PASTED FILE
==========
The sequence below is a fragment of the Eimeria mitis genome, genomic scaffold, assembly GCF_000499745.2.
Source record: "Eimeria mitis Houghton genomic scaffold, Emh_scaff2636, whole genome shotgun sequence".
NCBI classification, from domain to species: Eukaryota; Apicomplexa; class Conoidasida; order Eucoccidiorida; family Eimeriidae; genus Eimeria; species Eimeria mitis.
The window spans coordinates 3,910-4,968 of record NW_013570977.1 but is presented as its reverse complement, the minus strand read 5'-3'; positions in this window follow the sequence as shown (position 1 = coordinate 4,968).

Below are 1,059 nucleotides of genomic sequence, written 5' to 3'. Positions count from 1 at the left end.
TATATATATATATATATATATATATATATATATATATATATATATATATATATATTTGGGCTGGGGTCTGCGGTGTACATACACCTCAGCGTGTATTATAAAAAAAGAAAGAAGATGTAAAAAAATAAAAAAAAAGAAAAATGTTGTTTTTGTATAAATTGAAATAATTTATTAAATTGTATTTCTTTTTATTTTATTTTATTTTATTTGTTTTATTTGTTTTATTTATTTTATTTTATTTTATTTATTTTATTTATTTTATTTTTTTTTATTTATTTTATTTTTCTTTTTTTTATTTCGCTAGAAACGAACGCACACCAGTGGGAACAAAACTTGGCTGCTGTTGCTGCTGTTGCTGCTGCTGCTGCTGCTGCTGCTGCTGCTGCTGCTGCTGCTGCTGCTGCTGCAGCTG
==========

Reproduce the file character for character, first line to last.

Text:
The sequence below is a fragment of the Eimeria mitis genome, genomic scaffold, assembly GCF_000499745.2.
Source record: "Eimeria mitis Houghton genomic scaffold, Emh_scaff2636, whole genome shotgun sequence".
NCBI classification, from domain to species: Eukaryota; Apicomplexa; class Conoidasida; order Eucoccidiorida; family Eimeriidae; genus Eimeria; species Eimeria mitis.
The window spans coordinates 3,910-4,968 of record NW_013570977.1 but is presented as its reverse complement, the minus strand read 5'-3'; positions in this window follow the sequence as shown (position 1 = coordinate 4,968).

Below are 1,059 nucleotides of genomic sequence, written 5' to 3'. Positions count from 1 at the left end.
TATATATATATATATATATATATATATATATATATATATATATATATATATATATTTGGGCTGGGGTCTGCGGTGTACATACACCTCAGCGTGTATTATAAAAAAAGAAAGAAGATGTAAAAAAATAAAAAAAAAGAAAAATGTTGTTTTTGTATAAATTGAAATAATTTATTAAATTGTATTTCTTTTTATTTTATTTTATTTTATTTGTTTTATTTGTTTTATTTATTTTATTTTATTTTATTTATTTTATTTATTTTATTTTTTTTTATTTATTTTATTTTTCTTTTTTTTATTTCGCTAGAAACGAACGCACACCAGTGGGAACAAAACTTGGCTGCTGTTGCTGCTGTTGCTGCTGCTGCTGCTGCTGCTGCTGCTGCTGCTGCTGCTGCTGCTGCTGCTGCAGCTG